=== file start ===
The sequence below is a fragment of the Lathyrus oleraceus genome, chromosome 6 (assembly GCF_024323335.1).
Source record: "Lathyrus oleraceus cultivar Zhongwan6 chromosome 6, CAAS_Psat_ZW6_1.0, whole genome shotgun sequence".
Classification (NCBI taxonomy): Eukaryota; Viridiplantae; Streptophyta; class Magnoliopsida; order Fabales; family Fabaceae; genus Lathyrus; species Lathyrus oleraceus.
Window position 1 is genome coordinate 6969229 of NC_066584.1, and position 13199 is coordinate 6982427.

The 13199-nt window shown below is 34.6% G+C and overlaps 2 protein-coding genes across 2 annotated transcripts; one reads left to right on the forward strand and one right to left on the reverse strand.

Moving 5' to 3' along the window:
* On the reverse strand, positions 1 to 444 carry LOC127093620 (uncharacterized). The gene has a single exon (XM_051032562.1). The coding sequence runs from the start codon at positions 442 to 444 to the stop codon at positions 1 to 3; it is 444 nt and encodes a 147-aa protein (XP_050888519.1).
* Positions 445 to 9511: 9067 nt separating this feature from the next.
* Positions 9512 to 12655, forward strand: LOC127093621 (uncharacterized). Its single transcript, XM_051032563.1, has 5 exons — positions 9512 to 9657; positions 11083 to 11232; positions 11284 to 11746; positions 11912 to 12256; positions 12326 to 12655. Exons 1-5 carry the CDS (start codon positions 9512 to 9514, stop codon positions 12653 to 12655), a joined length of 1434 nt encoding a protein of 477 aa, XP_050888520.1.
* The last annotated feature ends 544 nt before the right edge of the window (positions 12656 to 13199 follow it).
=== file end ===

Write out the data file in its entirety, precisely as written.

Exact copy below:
The sequence below is a fragment of the Lathyrus oleraceus genome, chromosome 6 (assembly GCF_024323335.1).
Source record: "Lathyrus oleraceus cultivar Zhongwan6 chromosome 6, CAAS_Psat_ZW6_1.0, whole genome shotgun sequence".
Classification (NCBI taxonomy): Eukaryota; Viridiplantae; Streptophyta; class Magnoliopsida; order Fabales; family Fabaceae; genus Lathyrus; species Lathyrus oleraceus.
Window position 1 is genome coordinate 6969229 of NC_066584.1, and position 13199 is coordinate 6982427.

The 13199-nt window shown below is 34.6% G+C and overlaps 2 protein-coding genes across 2 annotated transcripts; one reads left to right on the forward strand and one right to left on the reverse strand.

Moving 5' to 3' along the window:
* On the reverse strand, positions 1 to 444 carry LOC127093620 (uncharacterized). The gene has a single exon (XM_051032562.1). The coding sequence runs from the start codon at positions 442 to 444 to the stop codon at positions 1 to 3; it is 444 nt and encodes a 147-aa protein (XP_050888519.1).
* Positions 445 to 9511: 9067 nt separating this feature from the next.
* Positions 9512 to 12655, forward strand: LOC127093621 (uncharacterized). Its single transcript, XM_051032563.1, has 5 exons — positions 9512 to 9657; positions 11083 to 11232; positions 11284 to 11746; positions 11912 to 12256; positions 12326 to 12655. Exons 1-5 carry the CDS (start codon positions 9512 to 9514, stop codon positions 12653 to 12655), a joined length of 1434 nt encoding a protein of 477 aa, XP_050888520.1.
* The last annotated feature ends 544 nt before the right edge of the window (positions 12656 to 13199 follow it).